Wednesday, January 03, 2018 by Zoey Sky
An adrenalectomy is defined as an organ-removal surgery that removes one or both of the adrenal glands. The adrenal glands, two small organs located above each kidney, secrete hormones that aid in the regulation of various bodily functions such as your immune system, metabolism, blood sugar levels, and blood pressure control.
Individuals with benign or cancerous tumors in their adrenal glands often need an adrenalectomy. During the procedure, surgeons may remove one or both of the adrenal glands if they have a tumor. If only one adrenal gland is removed, the remaining adrenal gland can simply take over and provide full functioning.
If one or both of an individual’s adrenal glands produce too much of a hormone, an adrenalectomy may be required. The production of excess hormone is a symptom of a tumor in the adrenal glands.
Known side effects of an adrenalectomy
Several complications can occur after an adrenalectomy. These include:
- Inadvertent injury to the surrounding structures — Vascular injuries can be linked to hemorrhaging or the ligation of vessels not associated with the adrenal gland.
- Damage to adjacent organs — This can depend on the approach taken, with the anterior/thoracoabdominal approaches resulting in more bowel injuries. Patients are also at risk for wound complications, e.g. breakdown, soft-tissue infection, and dehiscence, which is a complication that is characterized by a wound rupturing along a surgical incision.
- Various complications — Can be caused by hormonally active tumors and some complications such as hyperkalemia and hypotension
- Adrenal insufficiency — A severe complication of resection for Cushing syndrome can occur if it is not diagnosed immediately, aggressively treated, and prophylactically guarded against via steroid replacement. Hypoglycemia and hyperglycemia also may be seen postoperatively.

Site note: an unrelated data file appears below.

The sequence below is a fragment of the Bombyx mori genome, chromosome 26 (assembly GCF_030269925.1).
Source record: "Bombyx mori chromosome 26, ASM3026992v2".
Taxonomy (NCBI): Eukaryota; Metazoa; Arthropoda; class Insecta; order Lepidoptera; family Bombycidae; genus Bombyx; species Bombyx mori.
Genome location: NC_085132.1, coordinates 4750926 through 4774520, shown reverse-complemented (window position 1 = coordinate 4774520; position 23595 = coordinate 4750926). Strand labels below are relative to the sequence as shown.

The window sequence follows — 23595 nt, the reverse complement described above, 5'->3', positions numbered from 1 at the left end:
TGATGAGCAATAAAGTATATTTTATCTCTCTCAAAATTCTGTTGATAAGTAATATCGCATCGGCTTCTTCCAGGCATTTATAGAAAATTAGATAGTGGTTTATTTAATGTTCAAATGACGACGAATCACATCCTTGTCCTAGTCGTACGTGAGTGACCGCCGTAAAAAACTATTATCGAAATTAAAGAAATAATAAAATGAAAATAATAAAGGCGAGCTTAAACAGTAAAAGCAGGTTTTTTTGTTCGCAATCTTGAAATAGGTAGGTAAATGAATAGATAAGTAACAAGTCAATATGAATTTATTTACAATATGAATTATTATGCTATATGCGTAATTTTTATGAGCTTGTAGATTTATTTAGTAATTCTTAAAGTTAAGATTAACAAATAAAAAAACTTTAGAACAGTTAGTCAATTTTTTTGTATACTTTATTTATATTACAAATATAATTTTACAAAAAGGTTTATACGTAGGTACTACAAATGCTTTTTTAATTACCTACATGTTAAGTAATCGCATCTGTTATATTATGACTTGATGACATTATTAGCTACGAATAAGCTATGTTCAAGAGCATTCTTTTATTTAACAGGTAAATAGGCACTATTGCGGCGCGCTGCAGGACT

Body systems harmed by an adrenalectomy
The risks of undergoing adrenalectomy include major hormone imbalances due to the underlying disease, the surgery, or both. These are linked to health concerns about healing, blood pressure fluctuations, and other metabolic problems.
Other risks include:
- Damage to adjacent organs (e.g. spleen, pancreas)
- Loss of bowel function
- Blood clots in the lungs
- Lung problems
- Surgical infections
Patients may also experience complications after an adrenalectomy. General post-surgical dangers include:
- Excessive bleeding
- Slow healing
- Blood clots in the legs
- Fluid retention
- Adverse reaction to anesthesia
Food items or nutrients that may prevent an adrenalectomy
There are no known foods that can help this condition.
Treatments, management plans for an adrenalectomy
The following treatments and management plans can be used for a patient who has undergone an adrenalectomy:
- Primary hyperaldosteronism — The management of bilateral adrenal hyperplasia is centered on medical therapy.
- Cushing syndrome — Thanks to advancements in localization, Cushing disease is treated with bilateral adrenalectomy only when ablation of the pituitary through radiation or surgery has failed or when medical therapy cannot control secretion.
- Pheochromocytoma — Preoperative management of pheochromocytoma aims to control the catecholamine secretion and its cardiovascular sequelae.
- Posterior approach — Typically used for small tumors, the posterior approach was previously recommended for bilateral exploration in bilateral hyperaldosteronism. Now, localization studies are mandatory prior to bilateral exploration for adenomas.
- Modified posterior approach — A true posterior approach can be used in a more cephalad manner and gain transthoracic access to the adrenals.
- Flank approach — An extraperitoneal, extrapleural 11th or 12th rib flank approach as used for a radical nephrectomy provides excellent exposure for right or left adrenalectomy.
- Transabdominal approach — Transabdominal approaches are often used in the pediatric population and for patients with large malignancies.
- Primary hyperaldosteronism – Aims to achieve blood pressure control with spironolactone.
- Pheochromocytoma – Aims to control the catecholamine secretion and its cardiovascular sequelae.
Where to learn more
An adrenalectomy is defined as an organ-removal surgery that removes one or both of the adrenal glands.
Individuals with benign or cancerous tumors in their adrenal glands often need an adrenalectomy.
The risks of undergoing adrenalectomy include major hormone imbalances due to the underlying disease, the surgery, or both.